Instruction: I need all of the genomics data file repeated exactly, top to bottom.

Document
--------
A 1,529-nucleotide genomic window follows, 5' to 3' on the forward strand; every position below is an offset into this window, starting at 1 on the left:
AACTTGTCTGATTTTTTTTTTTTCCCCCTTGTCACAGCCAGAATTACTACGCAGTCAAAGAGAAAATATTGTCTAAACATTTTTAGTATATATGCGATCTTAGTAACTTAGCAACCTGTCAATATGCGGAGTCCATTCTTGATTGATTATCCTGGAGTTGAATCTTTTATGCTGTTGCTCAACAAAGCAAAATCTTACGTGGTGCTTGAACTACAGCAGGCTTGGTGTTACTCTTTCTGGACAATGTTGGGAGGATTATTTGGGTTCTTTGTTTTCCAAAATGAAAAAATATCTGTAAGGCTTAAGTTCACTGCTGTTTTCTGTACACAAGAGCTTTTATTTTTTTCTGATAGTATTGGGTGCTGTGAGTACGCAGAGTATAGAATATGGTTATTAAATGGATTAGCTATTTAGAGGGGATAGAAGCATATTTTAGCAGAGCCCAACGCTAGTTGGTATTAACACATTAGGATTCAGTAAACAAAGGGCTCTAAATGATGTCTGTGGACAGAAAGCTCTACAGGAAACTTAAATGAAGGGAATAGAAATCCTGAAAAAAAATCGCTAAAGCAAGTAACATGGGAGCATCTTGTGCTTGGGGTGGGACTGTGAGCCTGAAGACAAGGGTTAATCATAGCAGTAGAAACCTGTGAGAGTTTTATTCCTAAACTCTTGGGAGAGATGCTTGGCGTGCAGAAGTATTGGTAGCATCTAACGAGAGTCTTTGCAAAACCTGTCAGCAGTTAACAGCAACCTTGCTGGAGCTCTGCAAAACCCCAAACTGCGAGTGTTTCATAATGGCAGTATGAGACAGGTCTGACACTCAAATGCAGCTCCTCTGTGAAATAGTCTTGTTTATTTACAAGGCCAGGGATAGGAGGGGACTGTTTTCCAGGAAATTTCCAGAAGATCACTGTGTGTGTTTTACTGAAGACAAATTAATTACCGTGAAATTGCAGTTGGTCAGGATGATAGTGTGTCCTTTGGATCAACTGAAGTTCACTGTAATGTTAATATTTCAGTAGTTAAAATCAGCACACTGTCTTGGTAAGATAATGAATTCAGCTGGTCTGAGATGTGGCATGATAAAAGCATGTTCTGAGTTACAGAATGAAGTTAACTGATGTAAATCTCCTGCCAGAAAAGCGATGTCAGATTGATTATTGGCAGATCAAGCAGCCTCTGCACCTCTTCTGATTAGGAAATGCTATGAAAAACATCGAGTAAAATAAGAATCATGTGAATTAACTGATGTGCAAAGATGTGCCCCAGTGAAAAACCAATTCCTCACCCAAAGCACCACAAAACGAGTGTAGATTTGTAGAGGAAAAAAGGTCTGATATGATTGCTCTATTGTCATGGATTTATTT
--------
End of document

A 1,529-nucleotide genomic window follows, 5' to 3' on the forward strand; every position below is an offset into this window, starting at 1 on the left:
AACTTGTCTGATTTTTTTTTTTTCCCCCTTGTCACAGCCAGAATTACTACGCAGTCAAAGAGAAAATATTGTCTAAACATTTTTAGTATATATGCGATCTTAGTAACTTAGCAACCTGTCAATATGCGGAGTCCATTCTTGATTGATTATCCTGGAGTTGAATCTTTTATGCTGTTGCTCAACAAAGCAAAATCTTACGTGGTGCTTGAACTACAGCAGGCTTGGTGTTACTCTTTCTGGACAATGTTGGGAGGATTATTTGGGTTCTTTGTTTTCCAAAATGAAAAAATATCTGTAAGGCTTAAGTTCACTGCTGTTTTCTGTACACAAGAGCTTTTATTTTTTTCTGATAGTATTGGGTGCTGTGAGTACGCAGAGTATAGAATATGGTTATTAAATGGATTAGCTATTTAGAGGGGATAGAAGCATATTTTAGCAGAGCCCAACGCTAGTTGGTATTAACACATTAGGATTCAGTAAACAAAGGGCTCTAAATGATGTCTGTGGACAGAAAGCTCTACAGGAAACTTAAATGAAGGGAATAGAAATCCTGAAAAAAAATCGCTAAAGCAAGTAACATGGGAGCATCTTGTGCTTGGGGTGGGACTGTGAGCCTGAAGACAAGGGTTAATCATAGCAGTAGAAACCTGTGAGAGTTTTATTCCTAAACTCTTGGGAGAGATGCTTGGCGTGCAGAAGTATTGGTAGCATCTAACGAGAGTCTTTGCAAAACCTGTCAGCAGTTAACAGCAACCTTGCTGGAGCTCTGCAAAACCCCAAACTGCGAGTGTTTCATAATGGCAGTATGAGACAGGTCTGACACTCAAATGCAGCTCCTCTGTGAAATAGTCTTGTTTATTTACAAGGCCAGGGATAGGAGGGGACTGTTTTCCAGGAAATTTCCAGAAGATCACTGTGTGTGTTTTACTGAAGACAAATTAATTACCGTGAAATTGCAGTTGGTCAGGATGATAGTGTGTCCTTTGGATCAACTGAAGTTCACTGTAATGTTAATATTTCAGTAGTTAAAATCAGCACACTGTCTTGGTAAGATAATGAATTCAGCTGGTCTGAGATGTGGCATGATAAAAGCATGTTCTGAGTTACAGAATGAAGTTAACTGATGTAAATCTCCTGCCAGAAAAGCGATGTCAGATTGATTATTGGCAGATCAAGCAGCCTCTGCACCTCTTCTGATTAGGAAATGCTATGAAAAACATCGAGTAAAATAAGAATCATGTGAATTAACTGATGTGCAAAGATGTGCCCCAGTGAAAAACCAATTCCTCACCCAAAGCACCACAAAACGAGTGTAGATTTGTAGAGGAAAAAAGGTCTGATATGATTGCTCTATTGTCATGGATTTATTT